“As many of the slow-moving trends from 2021 picked up steam in 2022, these strategies have taken off,” says Kephart. Among the clear trends that many funds were able to profit from in 2022, the U.S. dollar posted a strong rise, and energy and commodity prices skyrocketed. In addition, as interest rates rose, investing on the expectation that bonds would fall in price produced strong returns, he says. For example, the Morningstar US Core Bond Index declined 12.60% this year, and 1.61% in 2021.
The $3.2 billion AlphaSimplex Managed Futures (AMFNX) has been one of the best-performing alternative funds this year, gaining 36.83%. “During 2021 and 2022, trend followers have excelled and AlphaSimplex has capitalized,” writes Morningstar director of alternative ratings Simon Scott.
A number of equity market-neutral funds have also outperformed.
Under the hood of those strategies, equity market-neutral funds try to exploit different factors. This year, strategies that emphasized the outperformance of stocks with value characteristics have done particularly well, as the decadeslong trend of technology companies leading the market has come to an end, Kephart says.
The $184.3 billion AQR Equity Market Neutral (QMNIX) is one example. The fund uses value, momentum, and quality indicators to find stocks to own which will perform relatively well, while betting that stocks with weak indicators will perform relatively poorly, and then profiting from the spread between those positions.
The AQR Equity Market Neutral fund has for several years had a bias toward owning stocks with heavy value characteristics. “A reversal of the negative trends for value signals has recharged AQR’s global stock-selection model since late 2020,” writes Scott. The fund is up 23.33% so far in 2022, which follows a 17.62% rise in 2021. However, this follows three years of underperformance for the fund.
Funds that base strategies on macroeconomic trends have had less success this year, with the average fund in the category gaining 0.30%. These funds generally invest globally in a range of assets including currencies and commodities, as well as stocks and bonds. Two outperformers in the group this year are the $758.1 billion Campbell Systematic Macro I (EBSIX), up 33.61% so far in 2022, and the $158.3 million AQR Macro Opportunities (QGMRX), which is up 26.58%.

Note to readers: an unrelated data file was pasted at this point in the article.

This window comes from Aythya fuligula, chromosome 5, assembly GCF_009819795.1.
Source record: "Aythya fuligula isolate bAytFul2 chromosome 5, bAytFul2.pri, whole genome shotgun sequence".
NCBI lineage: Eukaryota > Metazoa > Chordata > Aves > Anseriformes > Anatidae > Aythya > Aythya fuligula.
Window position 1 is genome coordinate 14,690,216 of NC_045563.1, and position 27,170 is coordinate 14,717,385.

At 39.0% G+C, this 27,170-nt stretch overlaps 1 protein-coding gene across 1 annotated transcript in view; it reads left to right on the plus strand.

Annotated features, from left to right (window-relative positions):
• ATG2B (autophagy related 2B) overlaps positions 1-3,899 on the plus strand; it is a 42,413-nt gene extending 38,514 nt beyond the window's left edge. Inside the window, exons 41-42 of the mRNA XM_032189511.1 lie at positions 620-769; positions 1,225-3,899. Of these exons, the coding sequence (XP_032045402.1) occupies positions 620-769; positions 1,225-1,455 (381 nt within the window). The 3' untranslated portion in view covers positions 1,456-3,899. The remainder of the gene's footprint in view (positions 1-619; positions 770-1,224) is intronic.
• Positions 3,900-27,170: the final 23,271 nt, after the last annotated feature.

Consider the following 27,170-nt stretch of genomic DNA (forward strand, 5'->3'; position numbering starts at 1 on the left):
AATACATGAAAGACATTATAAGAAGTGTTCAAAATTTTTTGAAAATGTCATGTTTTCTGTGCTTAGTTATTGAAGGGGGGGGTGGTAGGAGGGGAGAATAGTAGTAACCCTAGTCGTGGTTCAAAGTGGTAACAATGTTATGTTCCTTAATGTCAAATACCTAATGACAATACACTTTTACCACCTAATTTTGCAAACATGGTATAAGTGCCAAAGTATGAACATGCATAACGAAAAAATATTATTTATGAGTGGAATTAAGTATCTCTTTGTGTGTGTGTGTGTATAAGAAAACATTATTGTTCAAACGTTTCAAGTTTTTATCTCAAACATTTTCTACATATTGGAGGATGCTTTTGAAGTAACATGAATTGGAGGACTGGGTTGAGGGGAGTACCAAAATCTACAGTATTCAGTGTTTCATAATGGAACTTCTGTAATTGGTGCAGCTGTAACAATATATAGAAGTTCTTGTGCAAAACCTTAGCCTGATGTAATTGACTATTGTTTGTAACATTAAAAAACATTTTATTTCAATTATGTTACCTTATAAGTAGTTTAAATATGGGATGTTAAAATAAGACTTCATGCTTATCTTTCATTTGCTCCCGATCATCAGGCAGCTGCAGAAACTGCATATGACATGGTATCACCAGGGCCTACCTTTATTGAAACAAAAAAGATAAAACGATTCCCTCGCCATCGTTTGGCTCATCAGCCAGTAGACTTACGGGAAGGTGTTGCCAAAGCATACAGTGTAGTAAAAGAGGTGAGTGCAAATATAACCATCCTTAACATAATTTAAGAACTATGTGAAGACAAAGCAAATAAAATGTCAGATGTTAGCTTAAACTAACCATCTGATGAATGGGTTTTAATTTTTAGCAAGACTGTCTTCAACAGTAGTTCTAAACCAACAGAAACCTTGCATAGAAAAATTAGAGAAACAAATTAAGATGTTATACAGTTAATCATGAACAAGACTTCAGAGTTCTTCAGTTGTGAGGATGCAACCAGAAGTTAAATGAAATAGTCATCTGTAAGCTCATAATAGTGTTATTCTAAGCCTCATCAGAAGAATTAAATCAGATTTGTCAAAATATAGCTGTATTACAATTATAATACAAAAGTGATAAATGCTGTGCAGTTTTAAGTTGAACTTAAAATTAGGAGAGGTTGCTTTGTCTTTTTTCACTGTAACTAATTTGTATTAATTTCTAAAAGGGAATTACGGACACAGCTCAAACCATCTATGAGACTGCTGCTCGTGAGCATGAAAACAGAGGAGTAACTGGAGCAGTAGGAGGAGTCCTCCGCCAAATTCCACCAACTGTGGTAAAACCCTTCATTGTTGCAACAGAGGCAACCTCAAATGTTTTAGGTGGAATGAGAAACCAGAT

Outside of more opportunistic strategies, event-driven funds are down 1.69% on average and relative value arbitrage funds are off 4.23% on average. Both categories of funds provide exposure to a variety of idiosyncratic risks—stock price changes owing to security-specific factors rather than the wider market, write the authors of Morningstar’s 2021 Global Liquid Alternatives Landscape.
The largest and one of the oldest alternative funds, the $15.9 billion Calamos Market Neutral Income (CVSOX), is down 4% this year. This fund has a somewhat different focus than many market-neutral funds, looking to profit from convertible securities arbitrage.
Combining strategies has produced muted returns, but is still better than those of the broad stock and bond markets. The average multi-strategy fund is down 1.49% while one of the largest, the $9.8 billion BlackRock Systematic Multi-Strategy (BKMBX), is down 4%.
Digital Asset Funds Implode
A significant exception to the solid performance of alternative funds in 2022 has been digital asset funds, which mostly buy and hold cryptocurrencies.
The largest digital asset fund, the $10.8 billion Grayscale Bitcoin Trust (GBTC), is down 64.42% through Nov. 30 following the collapse of the cryptocurrency market.
Even with the terrible year, Grayscale Bitcoin Trust and Pimco Trends Managed Futures Strategy (PQTIX) returned the most over the past five years among the largest alternative funds. The $5.0 billion Pimco Trends Managed Futures Strategy is up 8.22% over the past five years.
The author or authors do not own shares in any securities mentioned in this article. Find out about Morningstar’s editorial policies.